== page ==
* Thursday press release…
Comptroller Susana A. Mendoza’s office today is releasing $14.7 million that has been held up for years for improvements at Chicago Rockford International Airport.
The airport’s Maintenance, Repair and Overhaul facility opened years ago. The state’s share of the cost was tied up by the state budget impasse that paralyzed Springfield for two years. The airport was paying up to $100,000 a month on interest payments to cover the state’s share while Springfield tried to get its act together.
“The people of the Rockford area have waited long enough for the money they were promised for the Chicago Rockford International Airport,” Comptroller Mendoza said. “Keeping our transportation facilities competitive and modern is a priority, and so is keeping our promises.”
Former Gov. Bruce Rauner visited the airport in June 2018 and said the money was on the way. On Wednesday, the voucher arrived in the Comptroller’s office from the Illinois Department of Commerce and Community Affairs, and it is being processed and issued today.
It is important to note that this funding is not part of the new $45 billion Build Illinois capital construction program; the $14.7 million is coming from old capital funds that were approved years ago.
* Register Star…
The funding was frozen in 2015 by Quinn’s successor, former Gov. Bruce Rauner, amid a budget impasse with lawmakers. State Sen. Steve Stadelman included a $14.7 million appropriation for the airport grant in a budget bill approved by lawmakers last year.
“Our airport is major driver of economic development in the region,” Stadelman said in news release Thursday. “It is important the state honor its commitment, as the airport continues to expand operations and grow in prominence.”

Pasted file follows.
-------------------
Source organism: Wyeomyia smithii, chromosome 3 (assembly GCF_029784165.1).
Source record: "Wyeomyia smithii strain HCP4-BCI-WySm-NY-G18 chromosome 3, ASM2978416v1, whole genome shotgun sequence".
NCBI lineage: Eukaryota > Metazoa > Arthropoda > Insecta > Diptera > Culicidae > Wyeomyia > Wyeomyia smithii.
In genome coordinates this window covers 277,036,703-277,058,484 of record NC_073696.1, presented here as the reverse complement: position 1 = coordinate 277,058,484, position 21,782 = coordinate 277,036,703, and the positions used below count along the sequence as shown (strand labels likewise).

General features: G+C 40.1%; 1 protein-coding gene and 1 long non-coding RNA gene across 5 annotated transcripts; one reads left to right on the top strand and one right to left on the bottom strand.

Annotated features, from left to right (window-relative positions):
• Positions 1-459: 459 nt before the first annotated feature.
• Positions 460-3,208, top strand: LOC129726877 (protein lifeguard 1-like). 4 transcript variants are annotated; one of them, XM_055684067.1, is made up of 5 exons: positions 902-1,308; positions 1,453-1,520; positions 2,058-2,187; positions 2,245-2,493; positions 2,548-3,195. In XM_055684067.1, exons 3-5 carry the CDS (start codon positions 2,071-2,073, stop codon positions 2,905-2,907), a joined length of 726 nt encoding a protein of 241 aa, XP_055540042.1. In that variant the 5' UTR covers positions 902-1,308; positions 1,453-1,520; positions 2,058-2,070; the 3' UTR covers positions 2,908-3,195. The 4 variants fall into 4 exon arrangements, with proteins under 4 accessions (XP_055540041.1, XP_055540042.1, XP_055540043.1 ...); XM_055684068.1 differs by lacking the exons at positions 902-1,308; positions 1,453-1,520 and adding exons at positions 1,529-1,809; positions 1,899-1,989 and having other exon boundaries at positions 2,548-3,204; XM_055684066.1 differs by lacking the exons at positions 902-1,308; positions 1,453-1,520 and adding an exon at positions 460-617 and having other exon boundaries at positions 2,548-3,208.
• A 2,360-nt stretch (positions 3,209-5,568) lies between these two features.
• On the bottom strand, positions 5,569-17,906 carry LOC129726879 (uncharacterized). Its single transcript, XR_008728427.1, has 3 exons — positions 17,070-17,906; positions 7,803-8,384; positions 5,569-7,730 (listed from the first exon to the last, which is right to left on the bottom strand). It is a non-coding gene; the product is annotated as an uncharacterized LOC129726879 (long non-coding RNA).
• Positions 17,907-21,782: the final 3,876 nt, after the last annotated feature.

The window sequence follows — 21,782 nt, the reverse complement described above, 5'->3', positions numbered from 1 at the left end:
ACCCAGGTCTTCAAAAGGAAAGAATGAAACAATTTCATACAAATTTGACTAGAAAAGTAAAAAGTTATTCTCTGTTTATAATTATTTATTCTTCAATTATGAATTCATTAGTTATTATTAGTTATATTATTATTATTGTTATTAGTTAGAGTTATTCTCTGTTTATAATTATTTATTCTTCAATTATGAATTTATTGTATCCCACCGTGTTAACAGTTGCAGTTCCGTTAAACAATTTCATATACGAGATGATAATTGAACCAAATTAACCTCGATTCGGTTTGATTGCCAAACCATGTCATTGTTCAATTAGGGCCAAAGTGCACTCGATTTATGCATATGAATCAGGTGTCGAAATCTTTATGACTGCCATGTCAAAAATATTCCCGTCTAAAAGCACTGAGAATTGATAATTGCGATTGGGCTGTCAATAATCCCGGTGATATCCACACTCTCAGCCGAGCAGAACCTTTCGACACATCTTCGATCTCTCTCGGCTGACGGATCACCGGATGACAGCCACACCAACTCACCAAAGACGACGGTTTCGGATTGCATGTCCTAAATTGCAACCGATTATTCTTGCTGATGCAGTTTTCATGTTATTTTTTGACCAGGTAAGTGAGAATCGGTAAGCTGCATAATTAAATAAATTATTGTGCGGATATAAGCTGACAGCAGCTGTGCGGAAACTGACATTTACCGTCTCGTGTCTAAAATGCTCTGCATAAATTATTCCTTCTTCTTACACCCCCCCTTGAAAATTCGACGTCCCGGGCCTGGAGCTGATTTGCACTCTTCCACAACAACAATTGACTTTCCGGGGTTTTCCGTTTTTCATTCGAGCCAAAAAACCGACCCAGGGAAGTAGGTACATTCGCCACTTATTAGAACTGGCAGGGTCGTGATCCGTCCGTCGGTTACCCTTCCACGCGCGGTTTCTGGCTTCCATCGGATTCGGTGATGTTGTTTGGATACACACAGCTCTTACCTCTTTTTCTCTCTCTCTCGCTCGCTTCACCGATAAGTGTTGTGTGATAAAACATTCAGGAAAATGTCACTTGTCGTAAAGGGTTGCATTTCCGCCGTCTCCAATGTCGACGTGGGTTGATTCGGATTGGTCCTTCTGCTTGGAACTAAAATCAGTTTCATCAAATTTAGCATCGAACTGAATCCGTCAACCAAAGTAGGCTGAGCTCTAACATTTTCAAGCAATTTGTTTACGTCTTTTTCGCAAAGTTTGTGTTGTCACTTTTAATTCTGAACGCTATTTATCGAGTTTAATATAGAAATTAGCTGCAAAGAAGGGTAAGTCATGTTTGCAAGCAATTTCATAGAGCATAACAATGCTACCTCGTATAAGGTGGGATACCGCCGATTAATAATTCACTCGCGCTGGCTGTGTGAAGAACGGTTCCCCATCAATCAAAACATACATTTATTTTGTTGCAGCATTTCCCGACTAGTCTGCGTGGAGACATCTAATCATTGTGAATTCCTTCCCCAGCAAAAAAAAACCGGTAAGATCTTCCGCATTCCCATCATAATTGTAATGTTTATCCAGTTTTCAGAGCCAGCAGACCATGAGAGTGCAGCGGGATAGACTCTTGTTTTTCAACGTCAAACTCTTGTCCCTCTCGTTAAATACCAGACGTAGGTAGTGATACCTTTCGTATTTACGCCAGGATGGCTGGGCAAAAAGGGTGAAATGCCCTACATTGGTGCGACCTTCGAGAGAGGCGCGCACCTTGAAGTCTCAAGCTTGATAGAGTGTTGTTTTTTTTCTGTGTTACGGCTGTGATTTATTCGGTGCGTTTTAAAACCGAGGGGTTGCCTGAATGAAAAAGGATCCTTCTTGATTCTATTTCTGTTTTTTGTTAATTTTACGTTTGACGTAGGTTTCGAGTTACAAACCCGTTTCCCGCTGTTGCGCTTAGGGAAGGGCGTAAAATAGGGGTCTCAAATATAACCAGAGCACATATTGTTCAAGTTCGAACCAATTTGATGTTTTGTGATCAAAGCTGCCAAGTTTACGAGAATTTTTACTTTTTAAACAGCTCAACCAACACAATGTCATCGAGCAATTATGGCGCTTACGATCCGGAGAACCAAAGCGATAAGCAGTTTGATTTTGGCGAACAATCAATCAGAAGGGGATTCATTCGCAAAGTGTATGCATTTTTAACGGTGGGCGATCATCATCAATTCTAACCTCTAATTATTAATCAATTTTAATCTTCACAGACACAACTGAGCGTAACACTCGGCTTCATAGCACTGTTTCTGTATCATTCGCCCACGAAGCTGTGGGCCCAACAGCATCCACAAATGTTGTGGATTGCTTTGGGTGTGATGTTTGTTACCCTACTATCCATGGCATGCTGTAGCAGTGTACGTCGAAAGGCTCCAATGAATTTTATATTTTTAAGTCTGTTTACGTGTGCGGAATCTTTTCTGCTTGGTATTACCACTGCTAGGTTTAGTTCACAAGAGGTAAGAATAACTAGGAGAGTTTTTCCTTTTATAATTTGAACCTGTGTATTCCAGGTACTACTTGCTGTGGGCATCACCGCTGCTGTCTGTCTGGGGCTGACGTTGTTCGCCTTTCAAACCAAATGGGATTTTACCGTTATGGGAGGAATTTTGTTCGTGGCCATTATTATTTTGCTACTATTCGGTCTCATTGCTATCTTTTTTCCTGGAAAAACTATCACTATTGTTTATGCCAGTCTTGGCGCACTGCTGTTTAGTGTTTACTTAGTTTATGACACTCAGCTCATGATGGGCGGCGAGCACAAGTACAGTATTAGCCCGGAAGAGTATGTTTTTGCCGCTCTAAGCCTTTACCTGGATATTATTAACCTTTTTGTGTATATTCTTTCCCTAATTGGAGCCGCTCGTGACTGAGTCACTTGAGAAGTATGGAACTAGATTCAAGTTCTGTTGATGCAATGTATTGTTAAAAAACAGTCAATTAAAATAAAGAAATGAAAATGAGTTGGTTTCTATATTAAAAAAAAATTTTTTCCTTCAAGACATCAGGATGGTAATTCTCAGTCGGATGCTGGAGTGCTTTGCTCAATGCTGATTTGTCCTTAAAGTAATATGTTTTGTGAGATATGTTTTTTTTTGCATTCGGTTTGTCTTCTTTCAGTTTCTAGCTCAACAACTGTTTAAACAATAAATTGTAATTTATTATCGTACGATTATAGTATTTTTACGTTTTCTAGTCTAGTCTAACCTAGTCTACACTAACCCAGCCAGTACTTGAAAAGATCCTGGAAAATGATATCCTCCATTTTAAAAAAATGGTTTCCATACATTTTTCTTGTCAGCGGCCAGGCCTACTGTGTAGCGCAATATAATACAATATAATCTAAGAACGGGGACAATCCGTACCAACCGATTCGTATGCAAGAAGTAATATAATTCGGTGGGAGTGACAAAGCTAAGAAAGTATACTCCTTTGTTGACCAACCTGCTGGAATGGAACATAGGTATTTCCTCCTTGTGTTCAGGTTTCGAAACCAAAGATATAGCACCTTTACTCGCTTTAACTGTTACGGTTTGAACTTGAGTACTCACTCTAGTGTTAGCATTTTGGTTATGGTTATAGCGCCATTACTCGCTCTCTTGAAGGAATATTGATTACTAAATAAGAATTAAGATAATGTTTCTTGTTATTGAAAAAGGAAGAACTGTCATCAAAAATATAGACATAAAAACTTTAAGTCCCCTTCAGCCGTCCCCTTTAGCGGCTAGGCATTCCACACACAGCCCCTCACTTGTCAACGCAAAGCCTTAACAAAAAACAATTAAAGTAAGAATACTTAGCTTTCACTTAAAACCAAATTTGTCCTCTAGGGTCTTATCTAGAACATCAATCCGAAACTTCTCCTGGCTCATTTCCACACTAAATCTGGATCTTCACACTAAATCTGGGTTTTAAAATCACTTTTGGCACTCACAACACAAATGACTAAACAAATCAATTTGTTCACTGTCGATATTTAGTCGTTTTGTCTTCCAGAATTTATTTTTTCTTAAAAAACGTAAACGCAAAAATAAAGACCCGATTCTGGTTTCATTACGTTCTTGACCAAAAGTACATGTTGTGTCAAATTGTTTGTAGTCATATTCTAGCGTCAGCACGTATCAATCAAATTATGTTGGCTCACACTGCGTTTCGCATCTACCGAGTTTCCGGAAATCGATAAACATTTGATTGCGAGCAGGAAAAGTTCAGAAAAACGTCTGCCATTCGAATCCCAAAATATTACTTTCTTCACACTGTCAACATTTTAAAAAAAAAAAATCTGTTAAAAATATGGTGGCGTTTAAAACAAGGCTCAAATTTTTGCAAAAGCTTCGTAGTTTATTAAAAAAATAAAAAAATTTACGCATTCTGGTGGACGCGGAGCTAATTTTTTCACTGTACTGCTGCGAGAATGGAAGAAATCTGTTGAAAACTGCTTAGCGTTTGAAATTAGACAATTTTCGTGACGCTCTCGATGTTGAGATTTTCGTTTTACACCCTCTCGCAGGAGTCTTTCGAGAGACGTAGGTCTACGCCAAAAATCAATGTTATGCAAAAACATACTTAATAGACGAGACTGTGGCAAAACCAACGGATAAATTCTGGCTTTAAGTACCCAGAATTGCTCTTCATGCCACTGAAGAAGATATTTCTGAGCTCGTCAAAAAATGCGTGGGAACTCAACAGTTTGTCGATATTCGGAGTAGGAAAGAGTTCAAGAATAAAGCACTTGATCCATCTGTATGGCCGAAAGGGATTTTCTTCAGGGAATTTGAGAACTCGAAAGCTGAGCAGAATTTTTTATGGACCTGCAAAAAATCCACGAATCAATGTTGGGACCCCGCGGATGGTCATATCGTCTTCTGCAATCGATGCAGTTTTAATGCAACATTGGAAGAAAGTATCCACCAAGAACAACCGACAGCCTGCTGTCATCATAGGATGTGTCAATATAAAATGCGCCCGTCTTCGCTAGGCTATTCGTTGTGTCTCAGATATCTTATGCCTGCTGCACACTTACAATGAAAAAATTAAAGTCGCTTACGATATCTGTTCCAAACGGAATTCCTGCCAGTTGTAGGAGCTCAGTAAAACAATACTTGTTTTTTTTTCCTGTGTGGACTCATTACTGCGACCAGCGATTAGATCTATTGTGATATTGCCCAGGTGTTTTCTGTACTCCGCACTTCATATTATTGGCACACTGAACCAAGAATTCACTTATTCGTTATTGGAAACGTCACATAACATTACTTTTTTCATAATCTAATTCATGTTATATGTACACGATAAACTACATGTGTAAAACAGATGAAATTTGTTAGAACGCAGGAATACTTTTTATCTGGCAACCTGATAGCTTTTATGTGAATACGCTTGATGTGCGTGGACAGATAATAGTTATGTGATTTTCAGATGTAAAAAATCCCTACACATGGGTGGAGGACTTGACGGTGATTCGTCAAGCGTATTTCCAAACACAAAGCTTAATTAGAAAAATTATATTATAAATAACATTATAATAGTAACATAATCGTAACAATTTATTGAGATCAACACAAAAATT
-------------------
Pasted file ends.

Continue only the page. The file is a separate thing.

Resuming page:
The $14.7 million represents the state’s contribution to the airport’s $40 million maintenance, repair and overhaul center, which opened in 2016. The airport leases the twin-hangar facility to AAR Corp., a Wood Dale-based company that is a global leader in the aircraft maintenance and repair industry.
* Meanwhile, on a related note…
Legislation sponsored by State Representative Tom Weber (R-Lake Villa) to ensure stable funding for County Cooperative Extension programs, such as 4-H, is now law. House Bill 2264 clarifies language in state statute to ensure funds intended to support extension programs cannot be withheld by the state. The bill was signed into law by the Governor last week.
When the bill passed unanimously in the House back in April, Weber said, “Speaking from my personal experience with our local extension, I can tell you how beneficial these programs are to our youth and our communities. House Bill 2264 is very simple, one word simple in fact, but this one word change will have a major impact on ensuring our extension programs have the stability and security they need to continue their good work.”
As Weber noted, HB 2264 simply changes one word in state law, but by changing this one word, it ensures uniformity between the County Cooperative Extension Law and the Civil Administrative Code. Due to vagueness in previous law, funds meant for the State Cooperative Extension Trust Fund, which helps fund extension programs, was not being regularly deposited. The new uniformity created through HB 2264 means the fund will no longer be shortchanged and stability will be guaranteed for local extension programs.